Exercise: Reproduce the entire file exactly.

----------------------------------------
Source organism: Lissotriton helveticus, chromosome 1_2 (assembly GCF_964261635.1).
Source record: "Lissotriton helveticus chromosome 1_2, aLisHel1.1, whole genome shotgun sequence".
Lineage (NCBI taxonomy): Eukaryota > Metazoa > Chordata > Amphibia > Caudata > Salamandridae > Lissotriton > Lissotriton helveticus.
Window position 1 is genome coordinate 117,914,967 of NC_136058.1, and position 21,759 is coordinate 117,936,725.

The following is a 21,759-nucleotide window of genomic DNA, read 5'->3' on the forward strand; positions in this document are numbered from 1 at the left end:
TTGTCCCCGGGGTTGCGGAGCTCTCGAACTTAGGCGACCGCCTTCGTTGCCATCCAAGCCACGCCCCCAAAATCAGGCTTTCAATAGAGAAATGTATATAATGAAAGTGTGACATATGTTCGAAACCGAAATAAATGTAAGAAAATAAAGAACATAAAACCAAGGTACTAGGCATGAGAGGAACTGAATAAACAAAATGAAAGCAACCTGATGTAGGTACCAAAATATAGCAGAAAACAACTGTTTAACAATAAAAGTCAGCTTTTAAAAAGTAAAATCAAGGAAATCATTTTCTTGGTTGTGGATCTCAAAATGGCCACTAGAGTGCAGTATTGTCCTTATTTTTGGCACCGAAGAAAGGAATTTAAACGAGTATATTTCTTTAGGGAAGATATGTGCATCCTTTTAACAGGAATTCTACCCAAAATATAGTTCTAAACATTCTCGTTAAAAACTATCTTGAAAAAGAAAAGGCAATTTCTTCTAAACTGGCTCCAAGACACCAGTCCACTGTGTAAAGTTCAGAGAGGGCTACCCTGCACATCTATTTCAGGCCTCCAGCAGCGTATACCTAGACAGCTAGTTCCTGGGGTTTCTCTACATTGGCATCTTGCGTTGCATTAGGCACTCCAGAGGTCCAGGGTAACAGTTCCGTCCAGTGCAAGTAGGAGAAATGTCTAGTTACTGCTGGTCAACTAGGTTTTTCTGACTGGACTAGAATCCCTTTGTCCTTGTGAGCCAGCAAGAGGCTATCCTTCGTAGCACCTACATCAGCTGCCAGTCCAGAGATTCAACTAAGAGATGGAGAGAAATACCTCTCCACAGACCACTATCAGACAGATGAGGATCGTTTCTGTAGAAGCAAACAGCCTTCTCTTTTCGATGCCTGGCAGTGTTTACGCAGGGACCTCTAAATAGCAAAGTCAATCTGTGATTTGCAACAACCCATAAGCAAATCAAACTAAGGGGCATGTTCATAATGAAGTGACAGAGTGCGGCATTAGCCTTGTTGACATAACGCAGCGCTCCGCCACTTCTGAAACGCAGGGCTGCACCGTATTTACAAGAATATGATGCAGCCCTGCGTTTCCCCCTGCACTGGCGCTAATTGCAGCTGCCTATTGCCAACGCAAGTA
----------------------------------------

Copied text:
Source organism: Lissotriton helveticus, chromosome 1_2 (assembly GCF_964261635.1).
Source record: "Lissotriton helveticus chromosome 1_2, aLisHel1.1, whole genome shotgun sequence".
Lineage (NCBI taxonomy): Eukaryota > Metazoa > Chordata > Amphibia > Caudata > Salamandridae > Lissotriton > Lissotriton helveticus.
Window position 1 is genome coordinate 117,914,967 of NC_136058.1, and position 21,759 is coordinate 117,936,725.

The following is a 21,759-nucleotide window of genomic DNA, read 5'->3' on the forward strand; positions in this document are numbered from 1 at the left end:
TTGTCCCCGGGGTTGCGGAGCTCTCGAACTTAGGCGACCGCCTTCGTTGCCATCCAAGCCACGCCCCCAAAATCAGGCTTTCAATAGAGAAATGTATATAATGAAAGTGTGACATATGTTCGAAACCGAAATAAATGTAAGAAAATAAAGAACATAAAACCAAGGTACTAGGCATGAGAGGAACTGAATAAACAAAATGAAAGCAACCTGATGTAGGTACCAAAATATAGCAGAAAACAACTGTTTAACAATAAAAGTCAGCTTTTAAAAAGTAAAATCAAGGAAATCATTTTCTTGGTTGTGGATCTCAAAATGGCCACTAGAGTGCAGTATTGTCCTTATTTTTGGCACCGAAGAAAGGAATTTAAACGAGTATATTTCTTTAGGGAAGATATGTGCATCCTTTTAACAGGAATTCTACCCAAAATATAGTTCTAAACATTCTCGTTAAAAACTATCTTGAAAAAGAAAAGGCAATTTCTTCTAAACTGGCTCCAAGACACCAGTCCACTGTGTAAAGTTCAGAGAGGGCTACCCTGCACATCTATTTCAGGCCTCCAGCAGCGTATACCTAGACAGCTAGTTCCTGGGGTTTCTCTACATTGGCATCTTGCGTTGCATTAGGCACTCCAGAGGTCCAGGGTAACAGTTCCGTCCAGTGCAAGTAGGAGAAATGTCTAGTTACTGCTGGTCAACTAGGTTTTTCTGACTGGACTAGAATCCCTTTGTCCTTGTGAGCCAGCAAGAGGCTATCCTTCGTAGCACCTACATCAGCTGCCAGTCCAGAGATTCAACTAAGAGATGGAGAGAAATACCTCTCCACAGACCACTATCAGACAGATGAGGATCGTTTCTGTAGAAGCAAACAGCCTTCTCTTTTCGATGCCTGGCAGTGTTTACGCAGGGACCTCTAAATAGCAAAGTCAATCTGTGATTTGCAACAACCCATAAGCAAATCAAACTAAGGGGCATGTTCATAATGAAGTGACAGAGTGCGGCATTAGCCTTGTTGACATAACGCAGCGCTCCGCCACTTCTGAAACGCAGGGCTGCACCGTATTTACAAGAATATGATGCAGCCCTGCGTTTCCCCCTGCACTGGCGCTAATTGCAGCTGCCTATTGCCAACGCAAGTA